Creditors should also note, however, that 32 CFR 232.7(a) provides that the MLA does not preempt any State or Federal law, rule or regulation to the extent that such law, rule or regulation provides greater protection to covered borrowers than the protections provided by the MLA. For example, although the MLA regulation does not prohibit borrowers from conveying security interests in all types of consumer credit covered by the regulation, including credit card accounts, such accounts may also be subject to other laws, rules and regulations governing offsets and security interests. See, e.g., 12 CFR 1026.12(d).


  1. Does the limitation in §
    232.8(e) on a creditor using a check or other method of access to a deposit, savings, or other financial account maintained by the covered borrower prohibit a creditor from exercising a statutory right, or a right arising out of a security interest a borrower grants to a creditor, to take a security interest in funds deposited within a covered borrower’s account at any time?

Answer: No. In addition to the security interests granted by borrowers to creditors, as discussed in Question and Answer #17 of these Interpretations, above, under certain circumstances Federal or State statutes may grant creditors statutory liens on funds deposited within covered borrowers’ asset accounts. Section 232.8(e) does not prohibit a creditor from exercising rights to take a security interest in funds deposited into a covered borrower’s account at any time, including enforcing statutory liens, provided that it is not otherwise prohibited by other applicable law and the creditor complies with all other provisions of the MLA regulation, including the limitation on the MAPR to 36 percent. For example, under 12 U.S.C. 1757(11) Federal credit unions may “enforce a lien upon the shares and dividends of any member, to the extent of any loan made to him and any dues or charges payable by him.”

As discussed in Question and Answer #16 of these Interpretations, §232.8(e) serves to prohibit a creditor from using the borrower’s account information to create a remotely created check or remotely created payment order in order to collect payments on consumer credit from a covered borrower or using a postdated check provided at or around the time credit is extended. Section 232.8(e)(3) describes a permissible activity under §232.8(e). However, the fact that §232.8(e)(3) specifies a particular time when a creditor may take a security interest in funds deposited in an account does not change the general effect of the prohibition in §232.8(e). Therefore, §232.8(e) does not impede a creditor from—for example—exercising a statutory right to take a security interest in funds deposited in an account at any time, provided that the security interest is not otherwise prohibited by other applicable law and the creditor complies with all other provisions of the MLA regulation, including the limitation on the MAPR to 36 percent.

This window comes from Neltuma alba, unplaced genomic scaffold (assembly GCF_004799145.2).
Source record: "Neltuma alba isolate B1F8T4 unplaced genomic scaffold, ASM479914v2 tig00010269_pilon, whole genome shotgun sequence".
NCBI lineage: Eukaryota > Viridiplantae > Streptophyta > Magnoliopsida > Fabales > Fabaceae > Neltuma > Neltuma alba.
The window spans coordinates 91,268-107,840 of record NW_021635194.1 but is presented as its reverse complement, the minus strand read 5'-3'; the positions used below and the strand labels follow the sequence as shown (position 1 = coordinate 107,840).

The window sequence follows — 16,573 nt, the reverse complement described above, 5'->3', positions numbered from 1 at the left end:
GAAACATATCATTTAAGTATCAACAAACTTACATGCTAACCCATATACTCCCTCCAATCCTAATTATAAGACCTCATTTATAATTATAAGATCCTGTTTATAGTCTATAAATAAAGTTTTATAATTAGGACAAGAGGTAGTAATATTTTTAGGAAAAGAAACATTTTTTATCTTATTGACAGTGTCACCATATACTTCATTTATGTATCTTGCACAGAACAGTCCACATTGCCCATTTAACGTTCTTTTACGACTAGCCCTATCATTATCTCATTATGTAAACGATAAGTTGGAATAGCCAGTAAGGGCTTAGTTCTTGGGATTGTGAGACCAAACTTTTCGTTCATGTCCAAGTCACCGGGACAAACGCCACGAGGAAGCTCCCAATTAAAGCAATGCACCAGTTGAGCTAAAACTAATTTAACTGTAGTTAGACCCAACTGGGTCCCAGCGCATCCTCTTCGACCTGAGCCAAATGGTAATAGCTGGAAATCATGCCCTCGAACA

Creditors may exercise the right to take a security interest in funds deposited into a covered borrower’s account in connection with all types of consumer credit covered by the MLA regulation, including credit card accounts, provided the creditor’s actions are not prohibited by other State or Federal law, rule or regulation that provides greater protection to covered borrowers than the protections provided in the MLA. For example, although the MLA regulation does not prohibit borrowers from conveying security interests in all types of consumer credit covered by the regulation, including credit card accounts, such accounts may also be subject to other laws, rules and regulations governing offsets and security interests. See, e.g., 12 CFR 1026.12(d).

  1. To qualify for the optional safe harbor under 32 CFR 232.5(b)(3), must the creditor determine the consumer’s covered borrower status simultaneously with the consumer’s submission of an application for consumer credit or exactly 30 days prior?

Answer: No. Section 232.5(b)(3)(i) and (ii) permit the creditor to qualify for the safe harbor when it makes a timely determination regarding the status of a consumer at the time the consumer either initiates the transaction or submits an application to establish an account, or anytime during a 30-day period of time prior to such action. Therefore, a creditor qualifies for the safe harbor under § 232.5(b) when the qualified covered borrower check that the creditor relies on is conducted at the time a consumer initiates a credit transaction or applies to establish an account, or up to 30 days prior to the action taken by the consumer. Similarly, the timing provisions in § 232.5(b)(3)(i) and (ii) permit a creditor to qualify for the safe harbor when it conducts a qualified covered borrower check simultaneously with the initiation of the transaction or submission of an application by the consumer or during the course of the creditor’s processing of that application for consumer credit.

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Additional information may be found at https://www.federalregister.gov/documents/2017/12/14/2017-26974/military-lending-act

Examples related to Question #2 are listed below and were discussed in a recent Webinar presented by “ProBank Austin” on February 8, 2018.

Examples of a credit transaction that also finances a credit-related product or service not related to the motor vehicle are:  GAP insurance, Debt Cancellation insurance, Credit Life and Accident insurance, Vendor’s Single Interest Policy or Lenders’ Single Interest Program (Both of which are for the protection of the Lender).  Additionally, a loan for the purchase of a vehicle where the funds will be used to buy the car but also pay for expenses such as a vacation, payoff a debt, medical expenses, etc. will make the transaction ineligible for the exception.

We strive to keep banks up-to-date within the changing regulatory environment.  If you have questions or need clarification don’t hesitate to contact us.